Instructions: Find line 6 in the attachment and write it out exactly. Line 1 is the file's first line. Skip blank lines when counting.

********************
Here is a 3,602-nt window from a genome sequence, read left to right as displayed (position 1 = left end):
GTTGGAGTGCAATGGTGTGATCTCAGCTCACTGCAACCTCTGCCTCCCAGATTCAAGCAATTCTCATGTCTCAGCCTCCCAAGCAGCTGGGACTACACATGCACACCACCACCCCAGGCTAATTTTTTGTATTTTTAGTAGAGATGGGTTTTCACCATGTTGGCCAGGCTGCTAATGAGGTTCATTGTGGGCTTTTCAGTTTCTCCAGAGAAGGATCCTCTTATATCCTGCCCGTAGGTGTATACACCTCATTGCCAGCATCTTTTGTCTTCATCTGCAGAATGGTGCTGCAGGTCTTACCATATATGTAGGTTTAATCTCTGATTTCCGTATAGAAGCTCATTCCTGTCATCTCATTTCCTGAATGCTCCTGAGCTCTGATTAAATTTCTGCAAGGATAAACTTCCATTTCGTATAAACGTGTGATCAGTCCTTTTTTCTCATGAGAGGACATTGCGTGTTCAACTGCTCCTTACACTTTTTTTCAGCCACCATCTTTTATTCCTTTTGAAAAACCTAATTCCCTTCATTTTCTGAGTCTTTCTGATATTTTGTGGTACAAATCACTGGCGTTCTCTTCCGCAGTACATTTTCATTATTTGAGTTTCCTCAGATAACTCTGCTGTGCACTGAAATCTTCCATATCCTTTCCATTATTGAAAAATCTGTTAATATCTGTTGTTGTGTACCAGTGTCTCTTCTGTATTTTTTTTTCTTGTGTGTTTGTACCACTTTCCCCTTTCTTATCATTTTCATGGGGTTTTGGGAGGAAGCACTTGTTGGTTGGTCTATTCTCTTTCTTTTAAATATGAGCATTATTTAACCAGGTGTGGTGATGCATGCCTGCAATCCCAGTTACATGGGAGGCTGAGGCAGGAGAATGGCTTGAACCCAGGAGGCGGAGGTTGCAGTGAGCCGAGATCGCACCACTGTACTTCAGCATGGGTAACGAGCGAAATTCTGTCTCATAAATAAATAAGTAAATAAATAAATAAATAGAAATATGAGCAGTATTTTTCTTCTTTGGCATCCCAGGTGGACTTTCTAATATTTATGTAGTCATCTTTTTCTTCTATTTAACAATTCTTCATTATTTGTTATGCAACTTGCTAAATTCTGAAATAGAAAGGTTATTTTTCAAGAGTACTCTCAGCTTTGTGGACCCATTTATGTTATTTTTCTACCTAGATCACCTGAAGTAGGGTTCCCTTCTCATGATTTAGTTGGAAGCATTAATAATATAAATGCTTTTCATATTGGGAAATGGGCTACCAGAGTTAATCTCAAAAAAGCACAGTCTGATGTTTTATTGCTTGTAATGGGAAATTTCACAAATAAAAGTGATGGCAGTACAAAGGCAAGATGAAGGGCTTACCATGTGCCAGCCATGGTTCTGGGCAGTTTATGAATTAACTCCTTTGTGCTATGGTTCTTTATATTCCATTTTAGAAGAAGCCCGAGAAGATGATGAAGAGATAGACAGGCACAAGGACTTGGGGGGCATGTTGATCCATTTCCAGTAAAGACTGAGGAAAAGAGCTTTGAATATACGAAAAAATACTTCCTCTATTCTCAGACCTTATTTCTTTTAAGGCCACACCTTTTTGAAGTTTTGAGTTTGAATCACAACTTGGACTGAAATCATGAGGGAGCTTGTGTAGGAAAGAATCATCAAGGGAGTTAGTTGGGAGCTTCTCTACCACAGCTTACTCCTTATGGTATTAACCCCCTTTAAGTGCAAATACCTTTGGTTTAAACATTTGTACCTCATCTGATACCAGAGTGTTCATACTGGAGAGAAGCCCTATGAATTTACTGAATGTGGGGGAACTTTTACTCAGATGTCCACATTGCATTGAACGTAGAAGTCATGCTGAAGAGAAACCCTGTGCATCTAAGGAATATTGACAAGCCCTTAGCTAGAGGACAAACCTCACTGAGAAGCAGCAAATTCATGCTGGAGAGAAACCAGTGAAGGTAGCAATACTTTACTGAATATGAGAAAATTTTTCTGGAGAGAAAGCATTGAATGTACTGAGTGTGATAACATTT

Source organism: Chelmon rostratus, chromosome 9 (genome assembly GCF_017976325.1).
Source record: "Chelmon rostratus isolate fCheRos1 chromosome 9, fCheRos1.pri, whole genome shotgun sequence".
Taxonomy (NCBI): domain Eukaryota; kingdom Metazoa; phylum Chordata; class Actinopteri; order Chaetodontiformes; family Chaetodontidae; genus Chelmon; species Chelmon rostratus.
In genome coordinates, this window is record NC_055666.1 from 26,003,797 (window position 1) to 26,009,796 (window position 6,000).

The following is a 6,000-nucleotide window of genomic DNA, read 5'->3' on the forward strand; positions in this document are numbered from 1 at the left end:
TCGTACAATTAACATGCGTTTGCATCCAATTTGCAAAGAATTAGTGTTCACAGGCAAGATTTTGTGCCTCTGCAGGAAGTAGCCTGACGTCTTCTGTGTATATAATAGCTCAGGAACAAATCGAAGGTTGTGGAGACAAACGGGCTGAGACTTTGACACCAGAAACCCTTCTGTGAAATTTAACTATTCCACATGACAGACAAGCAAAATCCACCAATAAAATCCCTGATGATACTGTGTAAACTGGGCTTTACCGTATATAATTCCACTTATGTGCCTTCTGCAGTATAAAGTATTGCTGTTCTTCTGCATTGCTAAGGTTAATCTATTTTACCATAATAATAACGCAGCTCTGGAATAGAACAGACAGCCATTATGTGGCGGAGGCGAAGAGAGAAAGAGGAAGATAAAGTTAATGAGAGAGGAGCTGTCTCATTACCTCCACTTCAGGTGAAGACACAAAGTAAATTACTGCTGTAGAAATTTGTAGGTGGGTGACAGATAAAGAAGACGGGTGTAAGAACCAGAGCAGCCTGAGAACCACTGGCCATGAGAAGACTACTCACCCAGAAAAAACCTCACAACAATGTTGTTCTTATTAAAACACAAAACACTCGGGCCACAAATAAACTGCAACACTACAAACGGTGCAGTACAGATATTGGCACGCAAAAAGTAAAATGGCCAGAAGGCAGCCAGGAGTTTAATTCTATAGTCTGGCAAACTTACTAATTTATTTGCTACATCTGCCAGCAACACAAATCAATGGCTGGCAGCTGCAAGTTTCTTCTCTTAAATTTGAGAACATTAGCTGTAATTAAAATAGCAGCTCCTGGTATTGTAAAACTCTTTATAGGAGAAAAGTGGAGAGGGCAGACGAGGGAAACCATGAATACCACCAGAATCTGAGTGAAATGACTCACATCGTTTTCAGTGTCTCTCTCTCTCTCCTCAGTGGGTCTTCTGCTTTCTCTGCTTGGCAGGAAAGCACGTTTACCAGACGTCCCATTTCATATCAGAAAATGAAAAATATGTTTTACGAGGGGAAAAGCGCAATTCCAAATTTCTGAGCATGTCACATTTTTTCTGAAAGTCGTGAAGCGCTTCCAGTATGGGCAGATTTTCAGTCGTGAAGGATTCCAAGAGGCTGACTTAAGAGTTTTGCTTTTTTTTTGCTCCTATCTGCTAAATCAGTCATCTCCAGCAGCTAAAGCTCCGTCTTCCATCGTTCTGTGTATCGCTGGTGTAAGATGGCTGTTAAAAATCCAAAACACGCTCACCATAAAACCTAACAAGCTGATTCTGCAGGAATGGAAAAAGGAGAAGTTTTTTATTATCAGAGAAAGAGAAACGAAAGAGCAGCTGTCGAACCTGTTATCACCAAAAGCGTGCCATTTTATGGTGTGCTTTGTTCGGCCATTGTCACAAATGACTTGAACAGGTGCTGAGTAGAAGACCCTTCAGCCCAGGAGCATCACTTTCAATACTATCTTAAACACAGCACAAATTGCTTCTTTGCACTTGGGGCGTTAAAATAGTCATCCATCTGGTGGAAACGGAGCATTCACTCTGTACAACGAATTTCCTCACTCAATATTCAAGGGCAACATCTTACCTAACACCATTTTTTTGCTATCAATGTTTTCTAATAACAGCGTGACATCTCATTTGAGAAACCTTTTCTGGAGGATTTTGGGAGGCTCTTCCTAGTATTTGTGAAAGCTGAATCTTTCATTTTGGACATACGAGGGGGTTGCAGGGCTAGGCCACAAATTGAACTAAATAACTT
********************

In genome coordinates, this window is record NC_055666.1 from 26,003,797 (window position 1) to 26,009,796 (window position 6,000).